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Steeped in tradition, with its own language and an enormous sense of pride in its separate identity, Catalonia is immensely rich in both cultural heritage and physical geography. It is no exaggeration to say that Catalonia really does have everything. To the north are the 3,000-m (9840-ft) peaks of the Pyrenees. The coastline is dotted with hundreds of beautiful sandy beaches and intimate rocky coves with crystal-clear waters. These staggering natural treasures are complemented by a wealth of fabulous churches and monasteries, many set in stunning, isolated mountain scenery. For the gourmet, the regional cuisine is particularly rewarding, while the locally produced cava easily holds its own against its French champagne counterparts.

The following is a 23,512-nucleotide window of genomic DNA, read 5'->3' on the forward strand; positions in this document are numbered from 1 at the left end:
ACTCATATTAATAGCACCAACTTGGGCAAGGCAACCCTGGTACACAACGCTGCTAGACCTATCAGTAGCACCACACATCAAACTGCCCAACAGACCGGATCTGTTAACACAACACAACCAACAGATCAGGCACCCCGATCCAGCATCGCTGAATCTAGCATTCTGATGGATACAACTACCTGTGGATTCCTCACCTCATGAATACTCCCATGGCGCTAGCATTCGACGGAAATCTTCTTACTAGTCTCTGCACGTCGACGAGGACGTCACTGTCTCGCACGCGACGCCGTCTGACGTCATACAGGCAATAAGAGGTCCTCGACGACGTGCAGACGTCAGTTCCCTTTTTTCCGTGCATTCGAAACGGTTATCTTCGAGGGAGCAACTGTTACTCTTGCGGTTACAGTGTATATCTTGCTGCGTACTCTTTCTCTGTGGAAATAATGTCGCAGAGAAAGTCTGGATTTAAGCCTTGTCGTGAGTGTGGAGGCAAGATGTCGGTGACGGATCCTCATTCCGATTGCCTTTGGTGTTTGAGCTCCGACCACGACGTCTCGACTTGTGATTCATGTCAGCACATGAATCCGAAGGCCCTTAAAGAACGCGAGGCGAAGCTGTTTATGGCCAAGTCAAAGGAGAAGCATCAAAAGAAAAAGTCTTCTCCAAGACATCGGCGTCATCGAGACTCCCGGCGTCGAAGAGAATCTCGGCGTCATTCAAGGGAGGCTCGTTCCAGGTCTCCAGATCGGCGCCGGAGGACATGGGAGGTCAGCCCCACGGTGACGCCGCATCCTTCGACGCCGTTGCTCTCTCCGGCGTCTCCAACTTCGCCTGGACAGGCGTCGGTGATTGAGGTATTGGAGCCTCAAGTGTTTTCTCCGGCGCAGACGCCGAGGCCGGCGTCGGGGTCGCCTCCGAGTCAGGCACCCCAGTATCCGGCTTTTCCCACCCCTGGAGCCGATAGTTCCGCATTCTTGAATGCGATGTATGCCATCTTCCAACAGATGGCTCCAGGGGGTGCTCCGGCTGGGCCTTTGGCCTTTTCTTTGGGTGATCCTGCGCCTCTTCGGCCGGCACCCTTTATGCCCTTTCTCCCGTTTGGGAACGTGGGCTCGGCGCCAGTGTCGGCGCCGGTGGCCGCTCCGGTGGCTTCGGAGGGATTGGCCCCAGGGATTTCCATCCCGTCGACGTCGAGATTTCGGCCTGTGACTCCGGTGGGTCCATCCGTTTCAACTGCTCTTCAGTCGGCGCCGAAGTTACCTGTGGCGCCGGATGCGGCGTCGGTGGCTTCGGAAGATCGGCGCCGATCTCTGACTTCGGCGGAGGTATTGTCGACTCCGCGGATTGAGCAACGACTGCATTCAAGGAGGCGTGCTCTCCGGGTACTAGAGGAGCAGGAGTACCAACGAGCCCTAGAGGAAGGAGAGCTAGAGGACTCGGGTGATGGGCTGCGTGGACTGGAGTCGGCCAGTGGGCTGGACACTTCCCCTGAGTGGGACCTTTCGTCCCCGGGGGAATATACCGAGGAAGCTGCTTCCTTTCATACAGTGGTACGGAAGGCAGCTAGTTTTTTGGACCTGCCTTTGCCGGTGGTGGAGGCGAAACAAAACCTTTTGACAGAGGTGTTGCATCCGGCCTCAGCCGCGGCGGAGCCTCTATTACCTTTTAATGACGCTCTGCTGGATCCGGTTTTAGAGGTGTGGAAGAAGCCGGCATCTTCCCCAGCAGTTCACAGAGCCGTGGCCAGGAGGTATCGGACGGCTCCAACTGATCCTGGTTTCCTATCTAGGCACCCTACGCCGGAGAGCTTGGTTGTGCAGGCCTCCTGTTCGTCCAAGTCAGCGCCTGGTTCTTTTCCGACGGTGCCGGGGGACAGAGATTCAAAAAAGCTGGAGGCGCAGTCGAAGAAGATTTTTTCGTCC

Monestir de Santes Creus

Anywhere in Catalonia can be reached by car from Barcelona in less than three hours.


NOTE

Sights & Attractions
  1. Montserrat

    The dramatic mount of Montserrat, with its remote Benedictine monastery (dating from 1025), is a religious symbol and a place of pilgrimage for the Catalan people. The Basilica houses a statue of Catalonia’s patron virgin, La Moreneta, also know as the “Black Virgin”. Some legends date the statue to AD 50, but research suggests it was carved in the 12th century. The monastery itself was largely destroyed in 1811 during the War of Independence, and rebuilt some 30 years later. Montserrat forms part of a ridge of mountains that rise suddenly from the plains. Take the funicular to the mountain’s unspoilt peaks, where paths run alongside spectacular gorges to numerous hermitages.